So you see, whenever a popular “teacher”, “preacher”, “theologian”, or “evangelist” claims to be preaching “only Gospel” but then boils it down to “Love God with all of your heart, soul, and mind and Love your neighbor as yourself”… well, he’s just repeating the Law. A law by which all of us, all of mankind fail to keep. No one born of man is capable of keeping the Law. Said preacher isn’t preaching any Gospel; rather, he is preaching only Law. The Gospel is the answer… THE ONLY ANSWER to the Law. God the Son, Jesus of Nazareth, the Son of the Living God, fulfilled the Law and the Prophets on our behalf, so that in Him we might be found righteous, not according to any of our works, but according to His.

Jesus Christ is the Gospel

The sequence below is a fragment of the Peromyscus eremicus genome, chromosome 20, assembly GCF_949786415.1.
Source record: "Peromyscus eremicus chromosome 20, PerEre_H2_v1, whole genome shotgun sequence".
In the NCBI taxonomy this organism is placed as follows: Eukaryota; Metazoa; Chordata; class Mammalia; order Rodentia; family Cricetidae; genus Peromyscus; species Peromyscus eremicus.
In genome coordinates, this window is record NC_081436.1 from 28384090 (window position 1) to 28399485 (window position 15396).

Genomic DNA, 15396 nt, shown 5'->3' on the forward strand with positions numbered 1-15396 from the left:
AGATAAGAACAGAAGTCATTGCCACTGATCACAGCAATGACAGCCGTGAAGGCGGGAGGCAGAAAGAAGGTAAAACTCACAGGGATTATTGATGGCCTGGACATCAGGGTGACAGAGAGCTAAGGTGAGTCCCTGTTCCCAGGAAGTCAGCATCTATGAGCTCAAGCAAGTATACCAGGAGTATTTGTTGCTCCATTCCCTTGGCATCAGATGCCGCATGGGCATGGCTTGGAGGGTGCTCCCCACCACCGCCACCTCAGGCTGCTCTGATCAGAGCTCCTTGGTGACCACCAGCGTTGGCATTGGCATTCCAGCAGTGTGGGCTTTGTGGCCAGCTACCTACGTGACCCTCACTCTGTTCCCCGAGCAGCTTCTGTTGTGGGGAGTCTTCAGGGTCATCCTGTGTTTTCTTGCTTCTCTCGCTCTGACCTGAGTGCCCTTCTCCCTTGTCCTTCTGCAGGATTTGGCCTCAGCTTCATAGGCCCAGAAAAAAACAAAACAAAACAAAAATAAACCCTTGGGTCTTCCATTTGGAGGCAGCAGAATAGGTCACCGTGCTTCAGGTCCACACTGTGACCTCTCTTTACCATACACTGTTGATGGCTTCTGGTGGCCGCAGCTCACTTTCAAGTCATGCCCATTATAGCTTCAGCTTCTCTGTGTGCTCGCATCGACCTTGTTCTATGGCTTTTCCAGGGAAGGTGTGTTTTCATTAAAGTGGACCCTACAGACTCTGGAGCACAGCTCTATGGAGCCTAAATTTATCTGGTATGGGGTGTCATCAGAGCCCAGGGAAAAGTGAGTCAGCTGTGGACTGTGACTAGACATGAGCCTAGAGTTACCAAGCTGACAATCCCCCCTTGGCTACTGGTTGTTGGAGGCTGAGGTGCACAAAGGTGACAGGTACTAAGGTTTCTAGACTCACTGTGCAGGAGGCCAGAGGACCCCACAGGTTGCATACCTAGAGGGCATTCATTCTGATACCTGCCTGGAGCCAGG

The “good news” of Jesus Christ is the Gospel by which we are saved, redeemed, justified, and put on the righteousness of Christ. There is no “boiling down” of the Gospel. If you skip teaching the Law, you strip the meaning of the Gospel. The Law convicts us of our sin and our unrighteousness. The Law demonstrates to us our inability to be righteous or to make ourselves righteous in God’s eyes. The Law convicts us of sin and in so doing sentences each and every one of us to death and the wrath of God. However, the Law is not the end of the story. The Gospel of Jesus Christ is that He took our place, walked the earth as a man, fulfilled and accomplished the Law and the Prophets to perfection, and then became a curse in our place to receive the full wrath, judgement, and punishment for our sin on the cross. In this great act of Love for us, He alone was worthy to uphold the Law of God and sacrifice Himself for our sin. Only in Him, can we find salvation. The Law convicts us of our sin, the Gospel of Jesus Christ allows us to put faith in Jesus Christ for the forgiveness of our sin bought by His blood on the cross.